tell UNIX where your keyboard input should go.

     If the background program or command writes to stdout or stderr, the two
standard output and error files, then the characters it writes are immediately
sent to the terminal, unless redirected.  This is not necessarily fatal, but
it could interrupt what you are doing or intermix its characters with output 
from the command you are running in the foreground.

     The moral of this story is that if you are running something in the back-
ground, you should ensure that redirection is used for either input, output or 

     Here's an example of something you would definitely want to use with output
redirection.  Suppose you wanted a list of all the files in your UNIX system.
This is going to take some time and it will generate lots of output.  Since ls
never asks for input, it is safe to ignore requests for input, but you must
send the output into a file, or you will get an unreadable mess when you try to
do another command in the foreground while ls is running.

     % ls -lR / > allfiles &

The trouble with the above example is that whenever ls hits a directory that is
not public, it will print an error message.  But the output redirection is only
for stdout, so all stderr messages will still get written to your screen, which
could mess you up if you are editing a file, for example.

     There is a way in the Cshell to redirect both stdout and stderr to a
file: use >&.  Here's what you would do:

     % ls -lR / >& allfiles &

The & in this case could be thought of "both stdout AND stderr" since & is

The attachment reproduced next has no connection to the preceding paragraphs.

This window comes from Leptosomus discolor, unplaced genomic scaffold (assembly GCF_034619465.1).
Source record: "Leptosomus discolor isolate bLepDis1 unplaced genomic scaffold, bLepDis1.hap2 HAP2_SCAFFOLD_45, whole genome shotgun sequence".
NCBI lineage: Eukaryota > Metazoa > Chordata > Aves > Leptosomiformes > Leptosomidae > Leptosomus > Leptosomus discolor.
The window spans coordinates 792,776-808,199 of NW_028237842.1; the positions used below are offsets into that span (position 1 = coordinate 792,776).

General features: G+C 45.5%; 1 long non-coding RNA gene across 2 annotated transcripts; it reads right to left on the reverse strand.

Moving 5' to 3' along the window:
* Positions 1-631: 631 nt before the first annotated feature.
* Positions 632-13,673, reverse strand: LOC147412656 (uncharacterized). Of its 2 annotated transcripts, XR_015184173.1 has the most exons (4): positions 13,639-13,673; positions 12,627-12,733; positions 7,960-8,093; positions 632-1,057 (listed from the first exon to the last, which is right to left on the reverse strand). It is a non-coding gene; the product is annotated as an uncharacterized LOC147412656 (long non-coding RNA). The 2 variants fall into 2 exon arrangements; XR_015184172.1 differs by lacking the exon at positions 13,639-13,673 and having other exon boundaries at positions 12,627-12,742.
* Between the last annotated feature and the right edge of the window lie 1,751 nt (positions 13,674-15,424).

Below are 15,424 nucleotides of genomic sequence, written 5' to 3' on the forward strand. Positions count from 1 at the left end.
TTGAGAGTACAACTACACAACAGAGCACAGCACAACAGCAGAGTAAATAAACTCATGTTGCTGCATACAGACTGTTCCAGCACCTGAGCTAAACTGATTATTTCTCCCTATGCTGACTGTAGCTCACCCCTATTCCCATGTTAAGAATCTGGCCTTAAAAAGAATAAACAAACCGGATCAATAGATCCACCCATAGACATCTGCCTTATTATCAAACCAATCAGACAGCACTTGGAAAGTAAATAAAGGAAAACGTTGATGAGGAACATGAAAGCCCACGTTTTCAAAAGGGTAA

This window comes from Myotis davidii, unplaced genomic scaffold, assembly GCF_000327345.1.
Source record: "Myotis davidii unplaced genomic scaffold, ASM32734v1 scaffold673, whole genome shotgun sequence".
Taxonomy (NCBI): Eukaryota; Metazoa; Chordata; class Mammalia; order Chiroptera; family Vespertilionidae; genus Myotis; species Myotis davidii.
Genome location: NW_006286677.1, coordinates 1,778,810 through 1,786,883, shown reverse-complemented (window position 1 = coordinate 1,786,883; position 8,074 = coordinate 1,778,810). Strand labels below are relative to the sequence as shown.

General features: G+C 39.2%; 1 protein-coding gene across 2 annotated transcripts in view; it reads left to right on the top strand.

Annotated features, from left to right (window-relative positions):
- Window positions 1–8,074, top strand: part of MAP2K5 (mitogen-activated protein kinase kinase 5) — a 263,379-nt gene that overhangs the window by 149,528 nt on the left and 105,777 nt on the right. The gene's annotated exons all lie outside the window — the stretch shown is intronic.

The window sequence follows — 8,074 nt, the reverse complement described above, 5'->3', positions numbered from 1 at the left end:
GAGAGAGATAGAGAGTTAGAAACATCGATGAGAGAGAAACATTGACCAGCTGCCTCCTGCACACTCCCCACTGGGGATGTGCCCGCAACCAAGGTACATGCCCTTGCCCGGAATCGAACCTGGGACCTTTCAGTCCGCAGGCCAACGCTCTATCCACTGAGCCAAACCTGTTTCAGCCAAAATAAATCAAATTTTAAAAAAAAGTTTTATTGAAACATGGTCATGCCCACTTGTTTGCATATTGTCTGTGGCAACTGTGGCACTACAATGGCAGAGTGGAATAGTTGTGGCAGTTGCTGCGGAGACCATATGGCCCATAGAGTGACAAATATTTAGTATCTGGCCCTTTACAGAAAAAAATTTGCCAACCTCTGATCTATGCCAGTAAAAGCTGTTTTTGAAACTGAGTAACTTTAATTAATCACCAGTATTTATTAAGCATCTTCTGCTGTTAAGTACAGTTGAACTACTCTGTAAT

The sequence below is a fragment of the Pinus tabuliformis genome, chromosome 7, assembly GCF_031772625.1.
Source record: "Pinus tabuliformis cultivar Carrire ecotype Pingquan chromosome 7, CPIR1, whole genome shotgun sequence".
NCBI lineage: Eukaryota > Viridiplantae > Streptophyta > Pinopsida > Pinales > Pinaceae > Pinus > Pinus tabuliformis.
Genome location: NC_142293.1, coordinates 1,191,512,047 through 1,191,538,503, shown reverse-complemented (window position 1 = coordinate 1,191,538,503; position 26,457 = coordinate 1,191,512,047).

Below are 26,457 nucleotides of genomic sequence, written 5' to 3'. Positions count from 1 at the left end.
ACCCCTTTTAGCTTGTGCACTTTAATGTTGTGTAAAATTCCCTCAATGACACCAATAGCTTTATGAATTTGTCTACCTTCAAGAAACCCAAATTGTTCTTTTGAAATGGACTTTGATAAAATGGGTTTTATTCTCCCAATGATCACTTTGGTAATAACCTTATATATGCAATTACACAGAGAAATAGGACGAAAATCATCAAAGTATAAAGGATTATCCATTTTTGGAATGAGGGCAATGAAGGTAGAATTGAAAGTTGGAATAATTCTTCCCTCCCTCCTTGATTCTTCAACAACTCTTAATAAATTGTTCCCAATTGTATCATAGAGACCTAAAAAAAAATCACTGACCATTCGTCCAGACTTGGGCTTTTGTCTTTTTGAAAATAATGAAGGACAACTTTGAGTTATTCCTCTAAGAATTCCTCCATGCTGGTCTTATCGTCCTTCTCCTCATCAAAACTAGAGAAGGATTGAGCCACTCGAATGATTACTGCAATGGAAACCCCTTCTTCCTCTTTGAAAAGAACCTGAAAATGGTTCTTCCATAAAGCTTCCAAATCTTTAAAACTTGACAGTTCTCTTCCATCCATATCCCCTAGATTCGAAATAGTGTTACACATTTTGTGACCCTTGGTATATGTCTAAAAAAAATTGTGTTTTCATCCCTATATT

often an abbreviation for the word "and".

     This brings up an interesting question: why did Thompson choose & for
the background symbol?  The reason is NOT that he was running out of symbols
to use, but rather than he envisioned that a user would type in several
commands in one line, separating them with the ampersand, meaning "do this
AND do that at the same time".  This is just a historical footnote, as no one
uses the background ampersand this way anymore.  Here's an example, though:

     % a.out < infile > outfile & ps

Job control

     One drawback of background processes used to be that you either had to
start the process in the background (with the &) or in the foreground (without
the &) and, once started, it could not be moved from one place to another.  
For example, if you started a long running command, but didn't know it would 
take so long, you had to kill the current command and restart it in the 

     With Berkeley UNIX, this problem vanished because a running job could be
suspended and then moved to the background.  To suspend a running program,
type CONTROL-Z (remember that CONTROL-C will kill a running program, which is
not what you want now.)  UNIX responds by saying "Stopped".  To put the 
program in the background now, do

     % bg

If you want to bring a background job to the foreground, first type

     % jobs

to get a list of the programs.  They will have numbers beginning with 1 in
front of them, and it will say "bg" or "fg" and whether it is running or
stopped.  To bring job #1 to the foreground, do

     % fg 1

Likewise you can kill a background running or stopped job by using kill with
one of these numbers preceded by a percent sign:

     % kill %1

If the job is running in the foreground, then you must use CONTROL-C to kill it.

     For some reason, Berkeley UNIX changed the terminology a bit.  Instead of
calling a running program or a command a "process", they called it a "job",
hence the term "job control".  Don't be fooled -- a job is just a program or
command.  (Commands are just programs, too.)